Sickle Cell and acute chest syndrome

Over the years, I have had a sickle cell condition, which started from some parts of my body and lingered. It has gone to my chest; this is called acute chest syndrome.  When one has a crisis, the pain is not only acute but also pretty severe at the best of times. I don’t know how to describe this particular chest pain.   But one thing I remember is that my rib cage would hurt so much and in the process, I would find it very difficult to breathe.

Normally, red blood cells are smooth, round and flexible. Sickle cell disease turns some of them into crescent shapes that look like sickles. Because they are unhealthy, the sickle cells die quickly. This leaves behind fewer healthy red blood cells. Sickle cells can block blood flow. One of the problems this can cause is trouble with breathing, which can lead to acute chest syndrome.  In patients with sickle cell disease, ACS occurs most frequently in patients with haemoglobin genotype SS less so in those with HbSß0 thalassemia or HbSC.

Acute chest syndrome is a term used to cover conditions characterised by chest pain, cough, fever, hypoxia (low oxygen level) and lung infiltrates. Acute chest syndrome may be the result of the sickling process in the small blood vessels in the lungs causing a pulmonary infarction/emboli or viral or bacterial pneumonia. The severity of ACS events is categorised as mild, moderate to severe; this definition and its severity apply both to children and adults. ACS can be a severe life-threatening condition. Early recognition of progression to acute respiratory failure is vital.

Although there is no one condition that causes ACS, another illness can trigger it. It could be a lung infection, such as pneumonia, fluid overload, opiate narcosis, hypoventilation or pulmonary embolism. Fatal cases generally develop into rapid pulmonary failure and a third of them were associated with bacteraemia. Age has an impact on the clinical picture of ACS. In children, ACS is milder and more likely due to infection; whereas in adults, ACS is severe, associated with pain and has a higher mortality rate.

ACS resembles pneumonia, e.g. the patient has signs and symptoms of lower respiratory tract disease and a new pulmonary infiltrate on chest radiograph. ACS can develop suddenly or insidiously. Patients may present with ACS, or it may occur during hospitalisation for a vaso-occlusive crisis or after a surgical procedure, especially one involving the abdomen. Therefore, vigilance should be maintained.

Individuals with sickle cell anaemia have an increased risk of severe bacterial infection. The risk continues throughout childhood and to a lesser extent in adults. Fever may herald many acute and sometimes life-threatening conditions, such as acute chest syndrome or osteomyelitis.

A key difference in the clinical presentation of ACS between children and adults with SCD is the greater disease severity and a higher mortality rate in adults, largely due to a higher incidence of bone marrow and fat emboli in adults. In adults with SCD, up to 77 per cent of ACS episodes are the result of bone marrow or fat emboli; in children, the proportion is much lower. In adults, this manifests with complaints of shortness of breath, chills, and severe chest pains and breathing problems.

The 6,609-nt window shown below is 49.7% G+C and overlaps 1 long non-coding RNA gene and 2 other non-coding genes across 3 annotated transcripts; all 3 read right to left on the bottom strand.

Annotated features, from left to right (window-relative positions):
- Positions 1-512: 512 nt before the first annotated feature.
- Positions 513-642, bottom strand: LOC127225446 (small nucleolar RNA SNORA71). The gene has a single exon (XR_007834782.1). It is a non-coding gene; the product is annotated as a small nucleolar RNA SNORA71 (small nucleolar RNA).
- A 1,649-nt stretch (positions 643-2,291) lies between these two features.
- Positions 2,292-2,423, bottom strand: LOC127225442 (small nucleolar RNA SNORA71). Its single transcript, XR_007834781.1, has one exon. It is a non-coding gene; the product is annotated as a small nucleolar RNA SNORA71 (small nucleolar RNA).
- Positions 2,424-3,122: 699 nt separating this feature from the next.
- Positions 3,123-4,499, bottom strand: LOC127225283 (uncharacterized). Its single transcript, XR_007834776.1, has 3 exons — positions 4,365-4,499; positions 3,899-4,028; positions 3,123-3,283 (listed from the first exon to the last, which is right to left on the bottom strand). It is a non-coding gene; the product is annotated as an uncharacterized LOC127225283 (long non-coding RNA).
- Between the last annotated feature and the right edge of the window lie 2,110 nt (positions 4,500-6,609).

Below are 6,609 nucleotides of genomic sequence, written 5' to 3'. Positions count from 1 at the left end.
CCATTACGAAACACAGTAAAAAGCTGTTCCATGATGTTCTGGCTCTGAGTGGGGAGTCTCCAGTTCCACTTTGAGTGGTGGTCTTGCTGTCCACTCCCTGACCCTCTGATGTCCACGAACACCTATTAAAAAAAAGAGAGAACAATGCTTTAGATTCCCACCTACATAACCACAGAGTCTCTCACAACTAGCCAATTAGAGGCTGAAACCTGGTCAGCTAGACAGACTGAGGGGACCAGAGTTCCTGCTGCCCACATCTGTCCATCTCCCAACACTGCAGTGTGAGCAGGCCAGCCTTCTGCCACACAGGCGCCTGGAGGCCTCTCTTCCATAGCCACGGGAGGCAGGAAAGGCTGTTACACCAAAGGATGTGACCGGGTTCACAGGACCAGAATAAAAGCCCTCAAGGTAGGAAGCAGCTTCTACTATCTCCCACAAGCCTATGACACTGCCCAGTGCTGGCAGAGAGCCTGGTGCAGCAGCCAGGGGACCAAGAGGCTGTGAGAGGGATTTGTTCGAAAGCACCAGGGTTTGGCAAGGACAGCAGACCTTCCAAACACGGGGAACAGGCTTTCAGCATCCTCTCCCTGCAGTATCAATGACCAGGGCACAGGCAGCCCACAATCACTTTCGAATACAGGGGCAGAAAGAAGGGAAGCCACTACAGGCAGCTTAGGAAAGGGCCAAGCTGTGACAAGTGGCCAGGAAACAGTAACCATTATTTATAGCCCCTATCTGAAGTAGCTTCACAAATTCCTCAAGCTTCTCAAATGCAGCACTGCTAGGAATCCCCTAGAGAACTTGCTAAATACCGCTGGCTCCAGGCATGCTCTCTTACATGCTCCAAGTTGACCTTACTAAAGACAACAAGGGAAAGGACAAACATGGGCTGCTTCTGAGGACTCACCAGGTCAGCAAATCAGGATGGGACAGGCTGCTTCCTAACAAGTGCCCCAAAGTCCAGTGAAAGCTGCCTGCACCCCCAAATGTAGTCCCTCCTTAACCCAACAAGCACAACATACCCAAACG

Frequency of presenting symptoms in ACS appears to be age-specific. In young children (two to four years old), fever and cough are typical; pain is rare, and upper lobe disease is more common. Adults tend to present with shortness of breath, chills, severe pain, and no fever; multi-lobe and lower lobe disease are more frequent. Seasonal variation is seen, with more cases reported in the winter.

Acute chest syndrome is a leading cause of death for patients with sickle cell disease. It comes about from fever, respiratory symptoms, pneumonia, or a SCD crisis. ACS in adults with SCD requires prompt management to prevent clinical deterioration and death.

Treatment in the hospital will usually involve simple transfusion administered early; this may halt progressive respiratory deterioration and prevent complications such as increasing tachypnoea and need for supplemental oxygen. If necessary, an exchange transfusion is performed.

As you know, I am not a health worker and as such, I have had to research ACS, in order to write about it in a way that hopefully makes sense to us all. See links below, if you want to know more.

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Bananas are one of the best sources of vitamin B6 in fruits.  Vitamin B6 is easily absorbed by the body and a medium-sized banana can provide about a quarter of one’s daily vitamin B6 needs. Vitamin B6 helps the body to produce red blood cells, metabolise carbohydrates and turn them into energy. It also helps to remove unwanted chemicals from the liver and kidneys and maintain a healthy nervous system.

Bananas are a respectable source of Vitamin C and a medium-sized banana will provide about 10 per cent of one’s daily vitamin C needs. Vitamin C helps protect one’s body against cell and tissue damage and it helps the body absorb iron better.

Potassium in bananas is good for our heart health, blood pressure control and healthy kidney function. The manganese content in bananas is good for the skin. Bananas can aid digestion and help beat gastrointestinal issues. A medium-sized banana will provide about 10-12 per cent of one’s daily fibre needs.

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